More than 5,200 businesses worldwide have signed up to the UN Race to Zero pledge to cut their greenhouse gas emissions to zero by 2050 or reach ‘net zero’ by cancelling out emissions. And many have set ambitious targets to achieve net zero even sooner.
And while some are on track, a new report by the NewClimate Institute shows that the companies surveyed would only cut their emissions by about 23% on average by 2030, falling far short of the figure of nearly halving in the next decade that scientists say is needed to limit global heating to 1.5C.
Many organisations are finding the race to net zero more challenging and complex than originally thought.
To help address these challenges in a technical and scientific way, and ultimately help businesses realise their net zero ambitions, Science Group Sustainability has convened R&D and science and technology leaders from seven global companies to come up with collaborative solutions.
"Reducing greenhouse gas emissions is complex and brings immense technical challenges," Michael Zeitlyn, President Advisory Services at Science Group Sustainability, explains. "Innovation has a vital role to play, but it can't go far enough in isolation. We need to see strategic alignment across multiple business functions, from R&D and product stewardship to procurement and compliance departments.”
Identifying principles to help companies reach net zero
The initiative argues the case for leveraging R&D leadership and brings technical and science-led footing to the realisation of net zero ambitions, with leaders collaborating over the development of key principles to enable material progress on carbon reduction.
The companies and leaders involved share the belief that the complexity of net zero and other sustainability issues requires joined-up thinking between sectors, disciplines, and companies, and that whilst net zero goals and pledges may stretch beyond their personal tenure, they must own the problem.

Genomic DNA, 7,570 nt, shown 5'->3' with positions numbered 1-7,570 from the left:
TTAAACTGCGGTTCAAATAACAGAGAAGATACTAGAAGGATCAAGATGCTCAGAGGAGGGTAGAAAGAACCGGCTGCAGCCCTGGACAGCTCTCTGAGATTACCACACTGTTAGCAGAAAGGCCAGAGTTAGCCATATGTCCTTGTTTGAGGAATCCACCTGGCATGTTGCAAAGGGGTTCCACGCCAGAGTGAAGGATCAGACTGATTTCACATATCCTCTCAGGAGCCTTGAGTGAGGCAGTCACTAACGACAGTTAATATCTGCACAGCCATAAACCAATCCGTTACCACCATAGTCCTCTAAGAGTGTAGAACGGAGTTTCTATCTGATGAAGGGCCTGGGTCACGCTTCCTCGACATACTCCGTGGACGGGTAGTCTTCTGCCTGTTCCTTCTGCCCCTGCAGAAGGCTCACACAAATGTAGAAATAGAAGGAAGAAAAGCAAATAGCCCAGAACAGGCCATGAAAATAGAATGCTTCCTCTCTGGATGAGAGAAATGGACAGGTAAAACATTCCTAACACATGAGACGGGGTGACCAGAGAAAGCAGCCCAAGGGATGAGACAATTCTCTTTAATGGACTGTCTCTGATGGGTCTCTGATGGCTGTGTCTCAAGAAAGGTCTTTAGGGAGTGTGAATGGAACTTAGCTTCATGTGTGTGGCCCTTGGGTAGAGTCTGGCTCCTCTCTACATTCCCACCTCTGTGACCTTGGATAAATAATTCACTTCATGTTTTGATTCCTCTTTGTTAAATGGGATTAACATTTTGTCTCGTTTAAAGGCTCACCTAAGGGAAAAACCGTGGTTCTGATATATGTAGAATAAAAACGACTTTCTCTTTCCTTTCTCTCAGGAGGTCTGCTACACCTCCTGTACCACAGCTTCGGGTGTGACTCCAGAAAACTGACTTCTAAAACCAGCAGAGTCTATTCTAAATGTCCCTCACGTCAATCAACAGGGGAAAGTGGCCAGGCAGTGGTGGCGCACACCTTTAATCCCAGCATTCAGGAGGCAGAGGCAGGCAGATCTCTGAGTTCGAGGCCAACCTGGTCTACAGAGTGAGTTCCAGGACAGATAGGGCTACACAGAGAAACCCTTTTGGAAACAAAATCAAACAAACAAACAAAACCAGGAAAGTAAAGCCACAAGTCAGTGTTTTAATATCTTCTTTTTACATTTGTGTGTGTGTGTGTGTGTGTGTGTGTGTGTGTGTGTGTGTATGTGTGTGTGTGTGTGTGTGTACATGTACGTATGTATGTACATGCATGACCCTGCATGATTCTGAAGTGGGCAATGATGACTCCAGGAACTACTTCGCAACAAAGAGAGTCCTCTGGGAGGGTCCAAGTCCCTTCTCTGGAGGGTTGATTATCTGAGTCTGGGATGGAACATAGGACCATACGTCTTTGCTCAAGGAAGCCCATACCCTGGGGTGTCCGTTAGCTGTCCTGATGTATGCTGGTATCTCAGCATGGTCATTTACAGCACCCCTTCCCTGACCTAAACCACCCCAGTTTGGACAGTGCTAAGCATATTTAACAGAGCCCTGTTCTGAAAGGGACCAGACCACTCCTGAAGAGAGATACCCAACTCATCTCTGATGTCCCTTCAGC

“We need to reach significant milestones in the short-term and not trust that technological advances will 'find a way' in the long-term”, one member leader said.
The group met regularly over a 12-month period as part of a Science Group Sustainability CTO Forum. They analysed challenges hindering carbon reduction and considered ways to resolve them.
Together, they identified 10 principles that will help companies as they journey towards net zero. These range from articulating carbon and other sustainability themes as distinct but related issues, to ensuring carbon impact is part of any conversation about innovation.
"We can't treat carbon reduction as an afterthought, it must be woven into the fabric of our innovation practices from origination through to execution. We must use it as a lever to think differently so that we find opportunity to create irresistible experiences for our consumers whilst also reducing carbon,” another member of the forum said.
Net zero playbook – strategies to net zero success
Science Group Sustainability has developed a Net Zero Playbook and published an abridged version outlining the strategies trialled by the seven participants.
Designed as a tool for R&D leadership in tackling the challenge of carbon reduction, it demonstrates how the R&D function can evoke new ways of thinking and working that prioritise reduction of carbon emissions and includes a maturity model detailing and describing the ten principles that companies can embrace as they commit to, plan, and act on goals.
Zeitlyn says that while the specifics vary between companies and industry sectors, there are many common challenges and much can be learned from each other, not least the need for a joined-up effort both within the organisation and across the supply chain.
“We are all on a journey to net zero, and it's going to be tough, but we can achieve more when we work together.”
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